Barry stars Bill Hader as the titular character. A hit-man who wants to get out of the life and become an actor. He is caught between these two very different lives and struggles to balance them both. However, he is determined to continue his dream of acting and a normal life, and is willing to kill anyone who may get in the way.
Late Night is a film written from Mindy Kaling partly inspired by the time Kaling was a writer and diversity hire on The Office. It centers on late night talk show host, Katherine Newberry (Emma Thompson) who is on the cusp of losing her show. She has to hire a new female writer named Molly (Kaling) to ward off backlash but she ends up giving the show new life.
Stuber is a buddy cop film revolving around Stu (Kumail Nanjiani) as an Uber driver who finds himself driving around an intense and intimidating cop named Vic (Dave Bautista) who just had lasik surgery and got a lead of a case that has haunted him since his partner’s death.
Long Shot stars Seth Rogen and Charlize Theron as a down on his luck journalist named Fred Flarsky and Charlotte Field, the Secretary of State. They used to know each other and bump into each other unexpectedly at an event. The Secretary launches a environmental campaign around the world and hires Rogen’s character to write her speeches. They quickly becomes friends and something more starts to happen, but can this unlikely couple make things work?
Long Shot pleasantly surprised me, Seth Rogen comedies are about 50/50 for me, but this is definitely one of his better ones. I did laugh pretty consistently throughout the film, but there were a few jokes that didn’t land with me. This film is weirdly over the top but also a bit plausible in today’s political landscape.
This version of What We Do in the Shadows takes place in New York City and centers around a new group of characters. Kayvan Novak stars as Nandor with Harvey Guillén as his servant, Guillermo. They live with the vampire couple of Nadja (Natasia Demetriou) and Laszlo (Matt Berry) as they attempt to prepare for the arrival of a very old vampire coming to check on them to see if they have conquered Staten Island.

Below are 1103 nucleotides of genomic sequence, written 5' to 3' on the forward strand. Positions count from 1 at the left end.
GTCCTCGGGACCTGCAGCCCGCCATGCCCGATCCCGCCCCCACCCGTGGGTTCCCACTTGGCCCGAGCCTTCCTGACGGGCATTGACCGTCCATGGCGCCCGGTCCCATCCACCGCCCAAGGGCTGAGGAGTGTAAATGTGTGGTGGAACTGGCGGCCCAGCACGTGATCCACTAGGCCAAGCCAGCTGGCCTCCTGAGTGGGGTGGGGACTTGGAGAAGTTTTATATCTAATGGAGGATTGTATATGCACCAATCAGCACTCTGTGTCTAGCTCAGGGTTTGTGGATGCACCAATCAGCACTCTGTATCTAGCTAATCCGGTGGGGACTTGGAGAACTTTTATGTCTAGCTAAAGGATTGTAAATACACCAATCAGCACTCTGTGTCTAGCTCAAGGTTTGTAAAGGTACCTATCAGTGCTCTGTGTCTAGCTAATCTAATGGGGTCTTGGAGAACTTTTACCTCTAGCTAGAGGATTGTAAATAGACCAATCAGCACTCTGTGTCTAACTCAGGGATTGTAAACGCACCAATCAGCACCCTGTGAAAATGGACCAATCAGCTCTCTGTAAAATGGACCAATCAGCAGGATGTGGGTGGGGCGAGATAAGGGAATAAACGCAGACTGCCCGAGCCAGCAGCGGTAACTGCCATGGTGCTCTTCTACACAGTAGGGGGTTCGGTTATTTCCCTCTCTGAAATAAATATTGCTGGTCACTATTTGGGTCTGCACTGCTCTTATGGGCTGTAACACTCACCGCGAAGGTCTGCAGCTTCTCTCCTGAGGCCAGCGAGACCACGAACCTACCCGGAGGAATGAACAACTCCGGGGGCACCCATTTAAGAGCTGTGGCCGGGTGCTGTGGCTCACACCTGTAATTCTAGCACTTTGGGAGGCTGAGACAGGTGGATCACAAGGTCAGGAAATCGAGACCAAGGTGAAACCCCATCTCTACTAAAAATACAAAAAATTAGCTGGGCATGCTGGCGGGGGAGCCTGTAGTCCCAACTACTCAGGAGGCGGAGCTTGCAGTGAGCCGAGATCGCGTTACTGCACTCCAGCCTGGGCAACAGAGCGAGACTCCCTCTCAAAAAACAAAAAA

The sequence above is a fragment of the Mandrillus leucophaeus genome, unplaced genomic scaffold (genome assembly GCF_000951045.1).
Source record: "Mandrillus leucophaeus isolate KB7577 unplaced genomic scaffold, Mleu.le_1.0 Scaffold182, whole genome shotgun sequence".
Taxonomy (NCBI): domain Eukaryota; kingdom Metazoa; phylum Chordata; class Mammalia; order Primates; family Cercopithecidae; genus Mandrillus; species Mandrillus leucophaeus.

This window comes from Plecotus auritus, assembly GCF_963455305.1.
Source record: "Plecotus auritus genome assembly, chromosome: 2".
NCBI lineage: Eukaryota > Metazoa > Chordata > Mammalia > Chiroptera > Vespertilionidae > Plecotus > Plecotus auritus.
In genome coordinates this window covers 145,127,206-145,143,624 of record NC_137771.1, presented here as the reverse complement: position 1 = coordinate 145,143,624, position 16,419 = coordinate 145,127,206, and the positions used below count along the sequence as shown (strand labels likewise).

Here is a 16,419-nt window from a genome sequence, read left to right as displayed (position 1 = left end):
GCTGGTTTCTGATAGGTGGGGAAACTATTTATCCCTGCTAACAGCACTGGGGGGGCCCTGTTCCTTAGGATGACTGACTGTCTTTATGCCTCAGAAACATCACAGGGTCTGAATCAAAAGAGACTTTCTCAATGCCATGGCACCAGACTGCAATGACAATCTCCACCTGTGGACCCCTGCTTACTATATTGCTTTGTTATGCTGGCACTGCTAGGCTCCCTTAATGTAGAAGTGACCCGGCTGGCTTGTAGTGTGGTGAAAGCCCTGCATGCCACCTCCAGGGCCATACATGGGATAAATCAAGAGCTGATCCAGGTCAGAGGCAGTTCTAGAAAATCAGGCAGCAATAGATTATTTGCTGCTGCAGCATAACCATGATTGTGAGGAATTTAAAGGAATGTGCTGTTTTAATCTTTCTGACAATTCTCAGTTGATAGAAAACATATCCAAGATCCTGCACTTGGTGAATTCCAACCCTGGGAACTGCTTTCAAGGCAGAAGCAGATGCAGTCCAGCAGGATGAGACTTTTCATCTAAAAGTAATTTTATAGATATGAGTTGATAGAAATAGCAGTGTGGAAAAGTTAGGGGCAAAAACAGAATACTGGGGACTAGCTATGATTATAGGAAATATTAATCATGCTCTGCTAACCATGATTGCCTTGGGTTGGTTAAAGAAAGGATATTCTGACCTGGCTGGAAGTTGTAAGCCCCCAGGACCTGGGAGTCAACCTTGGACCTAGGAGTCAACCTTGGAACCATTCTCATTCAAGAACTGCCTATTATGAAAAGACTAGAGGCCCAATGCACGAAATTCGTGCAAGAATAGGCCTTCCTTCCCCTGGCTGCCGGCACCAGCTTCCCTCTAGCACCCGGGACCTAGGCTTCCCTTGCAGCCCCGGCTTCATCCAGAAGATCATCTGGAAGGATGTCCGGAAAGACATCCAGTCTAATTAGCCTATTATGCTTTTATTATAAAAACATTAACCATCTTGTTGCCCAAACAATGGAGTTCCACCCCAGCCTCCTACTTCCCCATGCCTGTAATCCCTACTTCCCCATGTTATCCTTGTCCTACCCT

Well good news to one and all, the TV series stays true in tone and spirit to the 2014 film. It’s hilarious, inventive, and has quirky characters. With creators Jermaine Clement and Taika Waititi returning to help with the series, the TV pilot was a huge hit at SXSW. It was a definite highlight for me at my time there.
In the fast talking, 1950s high society of the New York Upper West Side, Miriam Maisel (Rachel Brosnahan) is back and better than ever in season two of The Marvelous Mrs. Maisel. After the fallout of season one with Miriam’s (also known as Midge) ex-husband Joel (Michael Zegen) walking in on Midge doing a stand up set, which was his dream, Midge now finds herself touring different venues to try and make a name of herself.
Rachel Brosnahan once again shines as Mrs. Maisel, she brings such charisma to this character and owns this show. I enjoyed Susie (Alex Borstein), Midge’s manager, more this season and her relationship with Midge. Zachary Levi surprised me this season as I had no idea that he was in the show but gave a fine performance as Midge’s new love interest, Benjamin. And the writing from show creator Amy Sherman-Palladino continues to be strong, though it is less centered this season.